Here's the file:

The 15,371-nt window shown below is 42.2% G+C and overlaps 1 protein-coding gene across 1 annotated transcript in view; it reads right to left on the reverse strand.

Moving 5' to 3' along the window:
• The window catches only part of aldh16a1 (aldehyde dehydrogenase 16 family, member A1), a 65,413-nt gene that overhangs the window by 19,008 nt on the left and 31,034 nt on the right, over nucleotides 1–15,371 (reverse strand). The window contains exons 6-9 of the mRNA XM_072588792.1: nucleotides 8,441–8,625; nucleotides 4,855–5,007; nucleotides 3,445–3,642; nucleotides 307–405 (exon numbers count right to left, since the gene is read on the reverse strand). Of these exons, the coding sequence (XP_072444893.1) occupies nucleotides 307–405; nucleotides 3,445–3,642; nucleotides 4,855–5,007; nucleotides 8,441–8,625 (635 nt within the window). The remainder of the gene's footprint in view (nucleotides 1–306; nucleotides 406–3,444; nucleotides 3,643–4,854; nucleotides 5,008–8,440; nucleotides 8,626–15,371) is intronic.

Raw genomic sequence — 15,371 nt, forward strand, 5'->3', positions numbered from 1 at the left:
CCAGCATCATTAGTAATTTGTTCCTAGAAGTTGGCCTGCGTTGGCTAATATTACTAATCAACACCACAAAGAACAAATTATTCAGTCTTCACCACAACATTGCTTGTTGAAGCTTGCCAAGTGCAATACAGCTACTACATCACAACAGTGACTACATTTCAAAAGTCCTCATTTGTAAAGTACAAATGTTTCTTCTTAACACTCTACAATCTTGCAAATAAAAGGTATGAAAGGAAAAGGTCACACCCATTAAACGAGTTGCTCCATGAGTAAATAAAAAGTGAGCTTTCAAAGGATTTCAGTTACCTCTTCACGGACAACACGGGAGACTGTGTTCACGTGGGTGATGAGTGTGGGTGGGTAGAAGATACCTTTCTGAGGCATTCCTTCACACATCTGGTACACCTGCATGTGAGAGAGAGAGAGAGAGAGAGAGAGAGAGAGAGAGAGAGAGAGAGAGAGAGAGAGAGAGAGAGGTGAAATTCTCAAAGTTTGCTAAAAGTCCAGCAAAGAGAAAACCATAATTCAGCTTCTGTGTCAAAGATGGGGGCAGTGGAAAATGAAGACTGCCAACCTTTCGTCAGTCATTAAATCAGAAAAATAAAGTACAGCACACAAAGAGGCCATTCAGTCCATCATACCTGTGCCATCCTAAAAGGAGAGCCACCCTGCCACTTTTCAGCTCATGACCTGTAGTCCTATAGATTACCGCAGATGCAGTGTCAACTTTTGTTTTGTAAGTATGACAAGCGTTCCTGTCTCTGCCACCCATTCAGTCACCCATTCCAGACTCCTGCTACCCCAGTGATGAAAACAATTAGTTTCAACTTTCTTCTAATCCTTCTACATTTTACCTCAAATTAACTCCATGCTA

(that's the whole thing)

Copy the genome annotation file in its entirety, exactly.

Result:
The 15,371-nt window shown below is 42.2% G+C and overlaps 1 protein-coding gene across 1 annotated transcript in view; it reads right to left on the reverse strand.

Moving 5' to 3' along the window:
• The window catches only part of aldh16a1 (aldehyde dehydrogenase 16 family, member A1), a 65,413-nt gene that overhangs the window by 19,008 nt on the left and 31,034 nt on the right, over nucleotides 1–15,371 (reverse strand). The window contains exons 6-9 of the mRNA XM_072588792.1: nucleotides 8,441–8,625; nucleotides 4,855–5,007; nucleotides 3,445–3,642; nucleotides 307–405 (exon numbers count right to left, since the gene is read on the reverse strand). Of these exons, the coding sequence (XP_072444893.1) occupies nucleotides 307–405; nucleotides 3,445–3,642; nucleotides 4,855–5,007; nucleotides 8,441–8,625 (635 nt within the window). The remainder of the gene's footprint in view (nucleotides 1–306; nucleotides 406–3,444; nucleotides 3,643–4,854; nucleotides 5,008–8,440; nucleotides 8,626–15,371) is intronic.

Raw genomic sequence — 15,371 nt, forward strand, 5'->3', positions numbered from 1 at the left:
CCAGCATCATTAGTAATTTGTTCCTAGAAGTTGGCCTGCGTTGGCTAATATTACTAATCAACACCACAAAGAACAAATTATTCAGTCTTCACCACAACATTGCTTGTTGAAGCTTGCCAAGTGCAATACAGCTACTACATCACAACAGTGACTACATTTCAAAAGTCCTCATTTGTAAAGTACAAATGTTTCTTCTTAACACTCTACAATCTTGCAAATAAAAGGTATGAAAGGAAAAGGTCACACCCATTAAACGAGTTGCTCCATGAGTAAATAAAAAGTGAGCTTTCAAAGGATTTCAGTTACCTCTTCACGGACAACACGGGAGACTGTGTTCACGTGGGTGATGAGTGTGGGTGGGTAGAAGATACCTTTCTGAGGCATTCCTTCACACATCTGGTACACCTGCATGTGAGAGAGAGAGAGAGAGAGAGAGAGAGAGAGAGAGAGAGAGAGAGAGAGAGAGAGAGAGAGAGGTGAAATTCTCAAAGTTTGCTAAAAGTCCAGCAAAGAGAAAACCATAATTCAGCTTCTGTGTCAAAGATGGGGGCAGTGGAAAATGAAGACTGCCAACCTTTCGTCAGTCATTAAATCAGAAAAATAAAGTACAGCACACAAAGAGGCCATTCAGTCCATCATACCTGTGCCATCCTAAAAGGAGAGCCACCCTGCCACTTTTCAGCTCATGACCTGTAGTCCTATAGATTACCGCAGATGCAGTGTCAACTTTTGTTTTGTAAGTATGACAAGCGTTCCTGTCTCTGCCACCCATTCAGTCACCCATTCCAGACTCCTGCTACCCCAGTGATGAAAACAATTAGTTTCAACTTTCTTCTAATCCTTCTACATTTTACCTCAAATTAACTCCATGCTA